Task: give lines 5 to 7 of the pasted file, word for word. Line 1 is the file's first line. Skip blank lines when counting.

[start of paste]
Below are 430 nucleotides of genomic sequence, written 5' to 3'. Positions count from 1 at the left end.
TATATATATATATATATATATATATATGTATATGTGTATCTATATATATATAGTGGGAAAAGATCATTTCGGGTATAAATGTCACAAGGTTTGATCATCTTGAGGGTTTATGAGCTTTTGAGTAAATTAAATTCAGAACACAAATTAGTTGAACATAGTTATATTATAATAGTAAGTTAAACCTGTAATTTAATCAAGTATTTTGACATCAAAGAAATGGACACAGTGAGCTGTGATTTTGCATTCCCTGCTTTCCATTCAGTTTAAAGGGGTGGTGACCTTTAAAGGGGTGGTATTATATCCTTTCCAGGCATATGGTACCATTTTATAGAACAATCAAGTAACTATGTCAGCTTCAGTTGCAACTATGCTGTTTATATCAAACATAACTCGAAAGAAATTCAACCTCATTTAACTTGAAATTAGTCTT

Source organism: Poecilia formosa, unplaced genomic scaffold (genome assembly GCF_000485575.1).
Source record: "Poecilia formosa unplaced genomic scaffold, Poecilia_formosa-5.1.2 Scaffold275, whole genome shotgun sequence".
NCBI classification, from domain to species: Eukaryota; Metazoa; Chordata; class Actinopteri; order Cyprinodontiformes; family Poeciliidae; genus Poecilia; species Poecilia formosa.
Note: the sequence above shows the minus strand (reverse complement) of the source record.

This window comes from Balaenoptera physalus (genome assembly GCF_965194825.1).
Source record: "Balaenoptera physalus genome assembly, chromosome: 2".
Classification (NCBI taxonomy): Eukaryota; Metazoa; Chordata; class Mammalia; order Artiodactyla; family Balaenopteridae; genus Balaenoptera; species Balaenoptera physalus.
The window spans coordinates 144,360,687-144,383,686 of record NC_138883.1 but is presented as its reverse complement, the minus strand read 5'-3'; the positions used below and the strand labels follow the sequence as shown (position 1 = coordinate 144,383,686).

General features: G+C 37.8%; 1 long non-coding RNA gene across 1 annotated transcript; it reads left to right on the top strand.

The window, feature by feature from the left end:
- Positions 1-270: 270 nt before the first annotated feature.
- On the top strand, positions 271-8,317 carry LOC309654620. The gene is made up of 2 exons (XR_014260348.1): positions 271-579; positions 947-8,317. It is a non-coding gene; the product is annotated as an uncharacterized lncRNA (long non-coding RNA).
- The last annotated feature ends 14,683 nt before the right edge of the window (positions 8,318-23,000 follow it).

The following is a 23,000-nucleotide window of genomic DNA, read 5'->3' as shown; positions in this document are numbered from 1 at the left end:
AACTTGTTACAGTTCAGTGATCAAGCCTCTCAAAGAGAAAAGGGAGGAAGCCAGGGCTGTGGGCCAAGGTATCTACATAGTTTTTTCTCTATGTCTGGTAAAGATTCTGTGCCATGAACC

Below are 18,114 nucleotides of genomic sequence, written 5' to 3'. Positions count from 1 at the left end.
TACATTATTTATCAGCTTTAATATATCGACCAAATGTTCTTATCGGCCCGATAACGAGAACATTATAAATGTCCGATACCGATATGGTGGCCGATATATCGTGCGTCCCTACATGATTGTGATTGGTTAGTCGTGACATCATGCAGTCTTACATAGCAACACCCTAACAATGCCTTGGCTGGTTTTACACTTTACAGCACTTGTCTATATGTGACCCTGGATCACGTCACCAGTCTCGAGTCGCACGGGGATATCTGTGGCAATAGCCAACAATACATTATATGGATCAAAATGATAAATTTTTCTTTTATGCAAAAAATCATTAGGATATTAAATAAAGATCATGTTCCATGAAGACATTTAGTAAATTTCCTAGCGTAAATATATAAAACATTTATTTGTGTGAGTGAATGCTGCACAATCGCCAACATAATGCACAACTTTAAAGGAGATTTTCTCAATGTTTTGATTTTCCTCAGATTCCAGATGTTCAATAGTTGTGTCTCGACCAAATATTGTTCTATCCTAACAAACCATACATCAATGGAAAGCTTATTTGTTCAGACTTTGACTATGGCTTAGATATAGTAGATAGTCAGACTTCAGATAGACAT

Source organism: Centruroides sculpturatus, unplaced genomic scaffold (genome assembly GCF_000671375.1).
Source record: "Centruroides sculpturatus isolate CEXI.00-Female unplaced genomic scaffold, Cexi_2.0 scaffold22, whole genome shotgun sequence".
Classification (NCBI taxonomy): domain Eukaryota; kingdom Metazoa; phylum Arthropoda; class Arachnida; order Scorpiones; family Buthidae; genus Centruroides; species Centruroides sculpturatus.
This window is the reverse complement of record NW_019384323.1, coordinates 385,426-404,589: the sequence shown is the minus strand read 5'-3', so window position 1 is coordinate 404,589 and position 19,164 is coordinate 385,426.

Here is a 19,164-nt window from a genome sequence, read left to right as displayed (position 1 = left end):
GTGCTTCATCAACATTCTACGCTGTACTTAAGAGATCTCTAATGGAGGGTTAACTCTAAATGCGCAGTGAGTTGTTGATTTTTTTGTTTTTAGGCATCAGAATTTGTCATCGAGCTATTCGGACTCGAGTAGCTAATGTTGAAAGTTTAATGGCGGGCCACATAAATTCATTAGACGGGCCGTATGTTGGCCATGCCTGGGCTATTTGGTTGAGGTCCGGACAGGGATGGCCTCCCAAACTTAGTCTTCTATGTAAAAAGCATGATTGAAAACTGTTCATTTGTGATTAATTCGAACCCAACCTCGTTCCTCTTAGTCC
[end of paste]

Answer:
NCBI classification, from domain to species: Eukaryota; Metazoa; Chordata; class Actinopteri; order Cyprinodontiformes; family Poeciliidae; genus Poecilia; species Poecilia formosa.
Note: the sequence above shows the minus strand (reverse complement) of the source record.

This window comes from Balaenoptera physalus (genome assembly GCF_965194825.1).